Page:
"Kent State is ideally situated to lead a collaborative program as a part of the Intel Semiconductor Education and Research Program. We are particularly motivated, as the aims of the Intel Program tie directly to our mission to transform lives and communities through the power of discovery, learning and creative expression in an inclusive environment."
- Peggy Shadduck, Ph.D.
VP, Regional Campuses & Dean, CATS


Kent State University, in response to a request from Intel®, will lead a network that includes 13 other Ohio higher education institutions now poised to prepare the workforce to make the small electronic devices that play a large role in our everyday lives. The plan is part of the company's Ohio Semiconductor Education and Research Program.

The College of Applied and Technical Studies (CATS) is the proud home to Kent State University’s associate degrees. As the university enters into its partnership with Intel, a multinational technology corporation now in Ohio, readying the workforce with a world-class education is key. In fact, 2,100 of the 3,000 jobs Intel brings to our state require the two-year degree you can earn at a Kent State Regional Campus near you.

Working with our academic program leaders throughout Kent State University and our 13 other partner institutions throughout Northeast Ohio, we are united in meeting the educational needs of a diverse 21st century workforce that is prepared for good-paying jobs that propel the future.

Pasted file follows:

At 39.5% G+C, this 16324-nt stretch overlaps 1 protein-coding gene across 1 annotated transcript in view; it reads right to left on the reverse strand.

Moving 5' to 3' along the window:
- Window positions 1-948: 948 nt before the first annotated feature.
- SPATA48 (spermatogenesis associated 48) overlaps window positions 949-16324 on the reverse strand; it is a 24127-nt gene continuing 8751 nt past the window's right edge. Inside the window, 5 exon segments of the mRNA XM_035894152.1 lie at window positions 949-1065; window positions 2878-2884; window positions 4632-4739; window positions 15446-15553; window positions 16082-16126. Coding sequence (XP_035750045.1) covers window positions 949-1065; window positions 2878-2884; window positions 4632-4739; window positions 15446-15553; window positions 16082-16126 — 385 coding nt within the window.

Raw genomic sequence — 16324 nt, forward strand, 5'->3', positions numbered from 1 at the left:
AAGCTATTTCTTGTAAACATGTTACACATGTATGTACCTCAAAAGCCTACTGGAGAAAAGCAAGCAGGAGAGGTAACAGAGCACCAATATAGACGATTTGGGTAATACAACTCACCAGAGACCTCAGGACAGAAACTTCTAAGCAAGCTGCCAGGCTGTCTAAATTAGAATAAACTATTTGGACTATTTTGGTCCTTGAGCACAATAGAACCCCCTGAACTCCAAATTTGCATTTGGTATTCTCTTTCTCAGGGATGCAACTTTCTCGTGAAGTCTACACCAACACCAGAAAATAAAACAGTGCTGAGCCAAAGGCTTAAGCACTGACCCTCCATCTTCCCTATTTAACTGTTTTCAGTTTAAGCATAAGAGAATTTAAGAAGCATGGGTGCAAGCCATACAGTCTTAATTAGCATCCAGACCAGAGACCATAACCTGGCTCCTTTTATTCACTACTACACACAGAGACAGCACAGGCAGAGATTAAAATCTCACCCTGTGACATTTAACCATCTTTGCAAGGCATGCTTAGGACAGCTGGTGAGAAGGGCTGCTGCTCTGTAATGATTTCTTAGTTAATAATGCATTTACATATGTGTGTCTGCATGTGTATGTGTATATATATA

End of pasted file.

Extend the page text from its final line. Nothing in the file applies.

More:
“We plan to scale existing educational opportunities, develop new experiential curricula, and establish or refine pathways for learners seeking to enter, reskill, or upskill in areas relevant to semiconductor fabrication,” said Dr. Peggy Shadduck, Kent State’s vice president for Regional Campuses and dean of the College of Applied and Technical Studies, who served as Kent State’s lead principal investigator on the grant titled Pathways to Semiconductor Careers. “These strengths can be amplified through collaboration with our 13 partners to address the immediate and future workforce needs of Intel and its suppliers.” 



Are you a STEM-focused undergrad? Are you looking to focus your studies as you get closer to making career decisions? This summer, start your journey to an exciting career in the semiconductor and microelectronics industry!



Kent State is one of seven institutions leading a series of state-wide projects intended for Ohio colleges and universities to help address workforce shortages and technical challenges in semiconductor manufacturing as well as develop new chipmaking capabilities: